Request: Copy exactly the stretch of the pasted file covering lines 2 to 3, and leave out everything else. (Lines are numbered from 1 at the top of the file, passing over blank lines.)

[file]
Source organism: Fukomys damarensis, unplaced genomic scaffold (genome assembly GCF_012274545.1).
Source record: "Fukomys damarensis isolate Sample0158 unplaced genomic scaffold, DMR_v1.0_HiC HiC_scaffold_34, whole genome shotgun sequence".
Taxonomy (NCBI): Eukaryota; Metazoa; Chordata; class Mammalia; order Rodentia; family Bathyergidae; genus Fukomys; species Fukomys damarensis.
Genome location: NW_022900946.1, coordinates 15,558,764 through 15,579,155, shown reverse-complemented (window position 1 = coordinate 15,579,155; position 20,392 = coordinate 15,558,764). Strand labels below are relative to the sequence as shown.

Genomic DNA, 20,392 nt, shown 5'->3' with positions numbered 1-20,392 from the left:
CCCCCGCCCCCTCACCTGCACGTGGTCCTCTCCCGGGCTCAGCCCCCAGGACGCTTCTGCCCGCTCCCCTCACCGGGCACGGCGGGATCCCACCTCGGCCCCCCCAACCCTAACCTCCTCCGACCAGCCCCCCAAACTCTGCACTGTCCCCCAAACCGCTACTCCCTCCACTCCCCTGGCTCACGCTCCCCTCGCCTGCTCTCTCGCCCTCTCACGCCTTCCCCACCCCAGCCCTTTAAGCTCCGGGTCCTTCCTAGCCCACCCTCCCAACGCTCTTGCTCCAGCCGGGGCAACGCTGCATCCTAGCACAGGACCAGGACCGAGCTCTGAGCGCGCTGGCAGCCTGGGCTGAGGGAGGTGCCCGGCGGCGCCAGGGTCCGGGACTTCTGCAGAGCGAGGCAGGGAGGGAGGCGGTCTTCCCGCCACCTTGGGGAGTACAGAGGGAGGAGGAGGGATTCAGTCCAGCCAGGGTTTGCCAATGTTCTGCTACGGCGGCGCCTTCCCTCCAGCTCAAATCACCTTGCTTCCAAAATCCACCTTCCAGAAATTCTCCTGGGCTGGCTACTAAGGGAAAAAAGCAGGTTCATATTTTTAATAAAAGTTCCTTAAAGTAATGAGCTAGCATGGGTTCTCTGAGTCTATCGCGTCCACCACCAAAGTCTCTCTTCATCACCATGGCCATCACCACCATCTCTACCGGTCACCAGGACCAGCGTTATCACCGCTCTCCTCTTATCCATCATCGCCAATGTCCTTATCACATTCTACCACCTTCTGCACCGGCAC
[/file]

Source record: "Fukomys damarensis isolate Sample0158 unplaced genomic scaffold, DMR_v1.0_HiC HiC_scaffold_34, whole genome shotgun sequence".
Taxonomy (NCBI): Eukaryota; Metazoa; Chordata; class Mammalia; order Rodentia; family Bathyergidae; genus Fukomys; species Fukomys damarensis.